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Meet A Wildlife Forensic Scientist

Meet A Wildlife Forensic Scientist

Meet Dr Rebecca Johnson, a Wildlife Forensic Scientist, conservation geneticist, Chief Scientist of the Australian Museum, Director of the Australian Museum Research Institute, co-chief investigator of the Koala Genome Consortium, co-founder of the Oz Mammals Genome Initiative, and the newly appointed chief scientist at the Smithsonian’s National Museum of Natural History in Washington DC!

KZ: Hi Rebecca! How would you explain your job as Chief Scientist of the Australian Museum and Director of the Australian Museum Research Institute?

R: My job is incredibly varied. As Director I manage nearly 100 people working in science at the Australian Museum, and as the Chief Scientist I am also expected to keep up with the current science, including my own research. My research focus is conservation genetics and wildlife forensics. It is a little difficult to describe a ‘usual’ day because no two days are the same! One day I might be giving advice to our Minister on fossils or koalas, and the next I might have a technical presentation on my research to scientists at an international conference. One thing I particularly love is speaking to school kids about the new species we have discovered at the Australian Museum. It’s also very fun when I visit our scientists behind the scenes at the museum, where we have over 20 million specimens!  

KZ: What inspired or influenced your decision to work in this industry?

R: Science is never boring, you get to work with passionate and super smart people and you feel like you are making a difference every day. I first remember wanting to become a scientist when I was about 11 years old. I read a book about a young girl, Sadako Sasaki, who had leukaemia and it was such a sad story, I remember wanting to become a scientist so I could cure her disease so others wouldn’t suffer. It is the same motivation – wanting to make a difference – that fuels my passion for my actual research, where I work to conserve wildlife. One of my first heroes was the extraordinary Polish/French scientist Marie Curie – she developed the theory of radioactivity and won TWO Nobel prizes, one in physics and one in chemistry! She had to study in secret at a time when women were not admitted to university and reading about her never fails to inspire me.

KZ: Did you study any subjects, take part in any activities or have any hobbies as a child that helped with your career?

R: I always had a part-time job during my high school and university days and I loved doing ballet from about the age of five until I finished high school (when I was young I had hoped to become a ballet dancer). It was always busy but I think that ability to juggle many things has been a very handy skill I have drawn upon throughout my career. Dancing brought me joy and I also I think it taught me discipline and persistence. As Chief Scientist I’m invited to deliver a lot of speeches. I think ballet taught me that going on stage is not as scary as you think!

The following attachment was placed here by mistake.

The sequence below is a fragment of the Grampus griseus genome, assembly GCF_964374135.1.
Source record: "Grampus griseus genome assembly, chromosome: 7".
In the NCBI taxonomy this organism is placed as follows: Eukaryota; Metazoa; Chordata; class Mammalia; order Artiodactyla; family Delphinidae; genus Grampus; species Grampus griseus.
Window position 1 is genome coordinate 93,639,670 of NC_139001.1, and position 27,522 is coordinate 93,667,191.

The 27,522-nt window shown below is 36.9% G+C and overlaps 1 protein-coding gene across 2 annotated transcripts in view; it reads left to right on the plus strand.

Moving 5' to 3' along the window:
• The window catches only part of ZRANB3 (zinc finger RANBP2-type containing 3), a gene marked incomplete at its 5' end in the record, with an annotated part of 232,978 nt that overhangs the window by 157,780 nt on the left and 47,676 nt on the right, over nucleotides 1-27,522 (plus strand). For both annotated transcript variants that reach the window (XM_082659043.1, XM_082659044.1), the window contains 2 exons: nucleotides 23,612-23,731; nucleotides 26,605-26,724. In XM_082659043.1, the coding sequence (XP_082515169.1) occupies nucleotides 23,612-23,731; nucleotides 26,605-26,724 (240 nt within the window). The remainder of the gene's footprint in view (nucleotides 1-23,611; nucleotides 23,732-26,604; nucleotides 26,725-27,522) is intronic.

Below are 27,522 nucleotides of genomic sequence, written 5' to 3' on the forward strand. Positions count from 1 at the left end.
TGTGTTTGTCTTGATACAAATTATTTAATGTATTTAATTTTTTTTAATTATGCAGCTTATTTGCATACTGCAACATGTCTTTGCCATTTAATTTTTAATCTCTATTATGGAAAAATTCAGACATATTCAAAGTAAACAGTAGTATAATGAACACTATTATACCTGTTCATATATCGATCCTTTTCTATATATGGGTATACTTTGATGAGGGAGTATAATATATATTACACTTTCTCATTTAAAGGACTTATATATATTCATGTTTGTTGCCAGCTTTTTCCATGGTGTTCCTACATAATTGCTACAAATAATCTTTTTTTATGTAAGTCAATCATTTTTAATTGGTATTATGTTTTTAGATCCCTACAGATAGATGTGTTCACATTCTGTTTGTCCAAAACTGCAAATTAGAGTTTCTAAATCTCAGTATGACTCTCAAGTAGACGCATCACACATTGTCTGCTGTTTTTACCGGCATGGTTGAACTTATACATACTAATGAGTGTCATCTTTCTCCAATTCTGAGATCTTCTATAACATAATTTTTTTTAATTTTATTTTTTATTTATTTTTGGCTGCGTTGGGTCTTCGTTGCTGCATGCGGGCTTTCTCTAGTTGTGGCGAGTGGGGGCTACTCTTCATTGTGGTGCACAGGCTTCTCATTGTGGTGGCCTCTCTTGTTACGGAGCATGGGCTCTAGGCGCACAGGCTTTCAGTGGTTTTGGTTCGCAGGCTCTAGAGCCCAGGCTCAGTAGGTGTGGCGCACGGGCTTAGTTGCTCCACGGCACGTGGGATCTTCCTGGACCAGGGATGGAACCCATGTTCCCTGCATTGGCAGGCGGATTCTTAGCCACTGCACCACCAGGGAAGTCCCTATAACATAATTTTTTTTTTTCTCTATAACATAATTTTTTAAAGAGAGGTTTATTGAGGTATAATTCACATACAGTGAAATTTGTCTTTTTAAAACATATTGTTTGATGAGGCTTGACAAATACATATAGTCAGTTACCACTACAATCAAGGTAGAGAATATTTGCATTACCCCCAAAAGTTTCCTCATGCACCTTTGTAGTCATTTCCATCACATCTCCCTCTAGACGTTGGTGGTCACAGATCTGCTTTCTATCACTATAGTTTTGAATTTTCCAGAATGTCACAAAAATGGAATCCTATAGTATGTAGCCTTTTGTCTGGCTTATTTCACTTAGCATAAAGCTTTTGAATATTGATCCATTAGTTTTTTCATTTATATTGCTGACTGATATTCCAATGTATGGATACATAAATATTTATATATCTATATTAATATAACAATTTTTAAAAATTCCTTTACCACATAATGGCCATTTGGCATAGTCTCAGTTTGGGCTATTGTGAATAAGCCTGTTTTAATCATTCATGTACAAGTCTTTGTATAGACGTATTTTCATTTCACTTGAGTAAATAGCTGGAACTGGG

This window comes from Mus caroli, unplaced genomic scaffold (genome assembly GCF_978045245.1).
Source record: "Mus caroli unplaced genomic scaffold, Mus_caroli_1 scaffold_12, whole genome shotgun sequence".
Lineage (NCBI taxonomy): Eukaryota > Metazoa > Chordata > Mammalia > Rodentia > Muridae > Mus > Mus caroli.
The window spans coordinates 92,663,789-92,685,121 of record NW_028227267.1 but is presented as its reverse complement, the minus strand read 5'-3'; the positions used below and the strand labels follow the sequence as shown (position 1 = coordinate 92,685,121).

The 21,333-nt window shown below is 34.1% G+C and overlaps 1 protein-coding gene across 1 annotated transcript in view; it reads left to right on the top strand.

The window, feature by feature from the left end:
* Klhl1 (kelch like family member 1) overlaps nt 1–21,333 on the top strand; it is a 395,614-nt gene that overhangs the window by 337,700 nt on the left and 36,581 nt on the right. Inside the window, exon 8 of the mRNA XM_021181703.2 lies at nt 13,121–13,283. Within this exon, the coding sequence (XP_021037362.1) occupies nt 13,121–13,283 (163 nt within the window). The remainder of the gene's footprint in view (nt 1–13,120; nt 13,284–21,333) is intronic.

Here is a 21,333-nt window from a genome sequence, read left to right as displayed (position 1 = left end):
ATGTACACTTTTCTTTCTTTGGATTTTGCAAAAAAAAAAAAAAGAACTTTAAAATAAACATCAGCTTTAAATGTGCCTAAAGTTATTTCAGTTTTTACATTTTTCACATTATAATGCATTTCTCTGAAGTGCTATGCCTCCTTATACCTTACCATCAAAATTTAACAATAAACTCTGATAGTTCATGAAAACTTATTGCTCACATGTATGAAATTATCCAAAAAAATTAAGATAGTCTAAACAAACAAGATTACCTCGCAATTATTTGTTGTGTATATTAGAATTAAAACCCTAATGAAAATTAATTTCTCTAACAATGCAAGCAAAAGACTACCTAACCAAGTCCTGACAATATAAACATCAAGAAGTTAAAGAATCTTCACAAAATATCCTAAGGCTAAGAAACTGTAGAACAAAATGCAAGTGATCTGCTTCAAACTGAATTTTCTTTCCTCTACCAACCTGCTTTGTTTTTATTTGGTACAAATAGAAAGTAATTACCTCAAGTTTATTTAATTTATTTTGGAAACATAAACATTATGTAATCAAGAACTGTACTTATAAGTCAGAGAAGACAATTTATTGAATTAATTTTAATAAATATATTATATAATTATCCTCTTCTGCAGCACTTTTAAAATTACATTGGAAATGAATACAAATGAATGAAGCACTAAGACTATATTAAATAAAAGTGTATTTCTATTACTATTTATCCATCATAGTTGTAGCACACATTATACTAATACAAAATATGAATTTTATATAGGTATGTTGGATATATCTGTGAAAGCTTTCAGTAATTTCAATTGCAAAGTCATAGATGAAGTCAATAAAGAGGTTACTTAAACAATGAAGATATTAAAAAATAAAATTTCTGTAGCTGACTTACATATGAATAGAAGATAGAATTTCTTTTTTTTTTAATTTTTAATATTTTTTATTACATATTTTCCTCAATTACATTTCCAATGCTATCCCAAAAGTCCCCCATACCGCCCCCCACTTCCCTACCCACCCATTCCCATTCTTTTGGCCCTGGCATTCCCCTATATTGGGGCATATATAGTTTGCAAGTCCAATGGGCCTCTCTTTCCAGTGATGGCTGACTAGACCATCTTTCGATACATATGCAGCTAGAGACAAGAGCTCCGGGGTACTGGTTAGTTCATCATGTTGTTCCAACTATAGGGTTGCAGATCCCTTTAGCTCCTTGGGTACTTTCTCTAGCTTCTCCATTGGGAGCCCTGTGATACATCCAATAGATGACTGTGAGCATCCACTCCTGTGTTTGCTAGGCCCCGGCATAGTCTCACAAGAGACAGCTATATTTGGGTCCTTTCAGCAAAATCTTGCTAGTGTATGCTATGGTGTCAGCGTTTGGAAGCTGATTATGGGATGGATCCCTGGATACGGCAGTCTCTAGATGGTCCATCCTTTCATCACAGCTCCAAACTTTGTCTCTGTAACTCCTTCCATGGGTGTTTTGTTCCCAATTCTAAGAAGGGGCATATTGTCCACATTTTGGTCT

KZ: Can you share an interesting behind the scenes fact about your job?

R: I am always amazed by the people I meet through my job. The scientists I work with are passionate and fascinating people, but I also have the opportunity to work with communities in Australia and overseas. Recently, I was in a remote part of the Solomon Islands, where I walked up a mountain for 8 hours to visit one of the communities we work with there on wildlife conservation projects. Although the track was steep and often muddy, the journey ends with a ‘welcome to country’ with everyone dressed in traditional attire. The experience was absolutely amazing.

KZ: What has been the highlight of your career so far?

R: It is difficult to choose one highlight. I have been involved in so many amazing things in my career so far; the koala genome, starting wildlife forensics in Australia and being the first female director of science are pretty great. I think the highlight is working with young researchers and students and watching them grow into great scientists so there are as many brilliant minds as possible out there working on conserving our precious wildlife.

KZ: What advice would you give to K-Zoners who want to work in a similar role?

R: Find an area of study or work that excites you! Don’t be afraid to juggle the many things in your life (as there will be a lot) and if you love what you do, remember it takes discipline and persistence. Never stop asking questions and don’t be shy in seeking out role models you can ask about what it is like to be a scientist. Be persistent, and don’t leave it to others to define your story. It is never too late to foster a love of science.

Want to read more of our interview with Dr Rebecca Johnson? Grab the March issue of K-Zone, on sale now!

Tags:   science

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